Many individuals often use the terms “assault” and “battery” interchangeably. However, these terms do not refer to the same crime, but rather two separate offenses under California state law. What is the difference between assault and battery?
California Penal Code section 240 defines assault as “an unlawful attempt, coupled with a present ability, to commit a violent injury on the person of another.”
- You acted willfully;
- Your act was a direct and probable result in the application of force to another;
- You were aware that the act would likely result in application of force to another; AND
- You had the present ability to apply the unlawful force.
California Penal Code section 242 defines battery as “any willful and unlawful use of force or violence upon the person of another.”
To convict you of battery under PC 242, the prosecutor would need to show the following:
- You willfully and unlawfully touched another person in a harmful or offensive manner;
Contrasting The Differences Between Assault And Battery
Assault is commonly referred to as an “attempted battery.” An assault may have taken place without the occurrence of a battery. This is because physical contact is not an element of an assault charge. On the other hand, a battery necessarily requires an assault. You cannot willfully and unlawfully touch someone (battery) if you do not first make an unlawful attempt (assault) to do so.
To better illustrate this point, consider the following examples:
1. You were watching the NBA Finals at a local sports bar. You began to argue with a fan of the opposing team. As the argument escalated, you swung your right fist at the other person’s jaw, but failed to make contact. In this situation, you may be convicted of assault under PC 240 if the prosecutor can demonstrate the following facts:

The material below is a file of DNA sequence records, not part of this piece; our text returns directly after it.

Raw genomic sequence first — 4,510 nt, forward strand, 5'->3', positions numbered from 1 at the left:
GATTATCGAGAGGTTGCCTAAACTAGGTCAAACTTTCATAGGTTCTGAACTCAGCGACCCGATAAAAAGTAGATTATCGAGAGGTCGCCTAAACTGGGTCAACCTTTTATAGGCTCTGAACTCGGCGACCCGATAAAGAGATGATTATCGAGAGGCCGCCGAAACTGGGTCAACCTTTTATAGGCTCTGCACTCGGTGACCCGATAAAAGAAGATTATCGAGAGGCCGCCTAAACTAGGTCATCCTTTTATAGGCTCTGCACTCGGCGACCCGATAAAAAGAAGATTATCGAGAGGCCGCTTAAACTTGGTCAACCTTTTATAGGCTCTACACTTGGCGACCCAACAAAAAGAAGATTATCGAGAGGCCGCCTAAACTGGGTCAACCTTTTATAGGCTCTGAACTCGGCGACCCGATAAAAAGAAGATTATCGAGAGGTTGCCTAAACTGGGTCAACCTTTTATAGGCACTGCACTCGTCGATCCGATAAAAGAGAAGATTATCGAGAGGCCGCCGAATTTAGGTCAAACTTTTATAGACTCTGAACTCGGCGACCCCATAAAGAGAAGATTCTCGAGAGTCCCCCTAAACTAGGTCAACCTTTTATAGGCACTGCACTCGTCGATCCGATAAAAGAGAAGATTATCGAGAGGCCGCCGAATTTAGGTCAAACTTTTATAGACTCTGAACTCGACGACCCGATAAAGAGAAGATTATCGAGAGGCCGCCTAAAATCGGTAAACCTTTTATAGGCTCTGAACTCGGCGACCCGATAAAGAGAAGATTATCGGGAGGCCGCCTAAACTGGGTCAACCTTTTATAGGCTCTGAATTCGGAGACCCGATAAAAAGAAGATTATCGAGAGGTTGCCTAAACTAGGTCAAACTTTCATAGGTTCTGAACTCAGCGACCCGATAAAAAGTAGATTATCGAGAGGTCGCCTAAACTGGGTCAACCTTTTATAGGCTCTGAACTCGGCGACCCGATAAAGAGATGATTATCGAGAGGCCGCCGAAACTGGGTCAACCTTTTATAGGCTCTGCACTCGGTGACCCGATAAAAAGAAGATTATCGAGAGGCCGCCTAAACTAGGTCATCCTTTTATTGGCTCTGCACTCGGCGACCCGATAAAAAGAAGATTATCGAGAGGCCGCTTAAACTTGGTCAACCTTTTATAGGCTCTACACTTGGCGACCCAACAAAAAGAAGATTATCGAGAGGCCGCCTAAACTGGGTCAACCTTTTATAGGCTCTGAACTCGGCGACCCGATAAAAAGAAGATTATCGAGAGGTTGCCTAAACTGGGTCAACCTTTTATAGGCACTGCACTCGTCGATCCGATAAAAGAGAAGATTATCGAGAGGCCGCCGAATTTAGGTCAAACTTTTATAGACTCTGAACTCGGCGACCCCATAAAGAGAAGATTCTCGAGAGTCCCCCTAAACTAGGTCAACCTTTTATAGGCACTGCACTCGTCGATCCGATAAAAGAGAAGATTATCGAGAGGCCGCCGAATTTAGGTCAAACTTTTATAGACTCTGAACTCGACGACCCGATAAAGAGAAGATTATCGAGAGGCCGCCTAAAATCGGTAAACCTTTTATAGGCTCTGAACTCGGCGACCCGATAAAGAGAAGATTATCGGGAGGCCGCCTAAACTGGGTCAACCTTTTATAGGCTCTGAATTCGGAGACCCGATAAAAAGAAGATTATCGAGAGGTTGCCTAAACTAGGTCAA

• Your punch was willful;
• Your punch was a direct and probable result in the application of force to other person;
• You knew that your punch was a direct and probable result of application of force to other person; AND
• You had the present ability to punch that person.
2. You were waiting in line at the DMV when another person “cut” in front of you. When he failed to acknowledge the “cut”, you knocked him to the ground with an aggressive two-handed shove. In this situation, you may be convicted of battery under PC 242 if the prosecutor can prove the following facts:
• The two handed-shove was intentional and unlawful; AND
• A two-handed shove is considered a harmful or offensive touching.
What Can Wallin & Klarich Do For You?
The attorneys at Wallin & Klarich have over 30 years of experience successfully defending clients accused of violating PC 240 and/or PC 242. Our committed Southern California attorneys will examine all of the available evidence and zealously represent your best interest throughout the entire process. We have the skill and experience necessary to help you win your case.
Our offices are located in Orange County, Los Angeles, San Diego, Riverside, San Bernardino, Ventura, West Covina, Victorville, Torrance and Sherman Oaks.
Call us today at (888) 280-6839 for a free phone consultation. We will get through this together.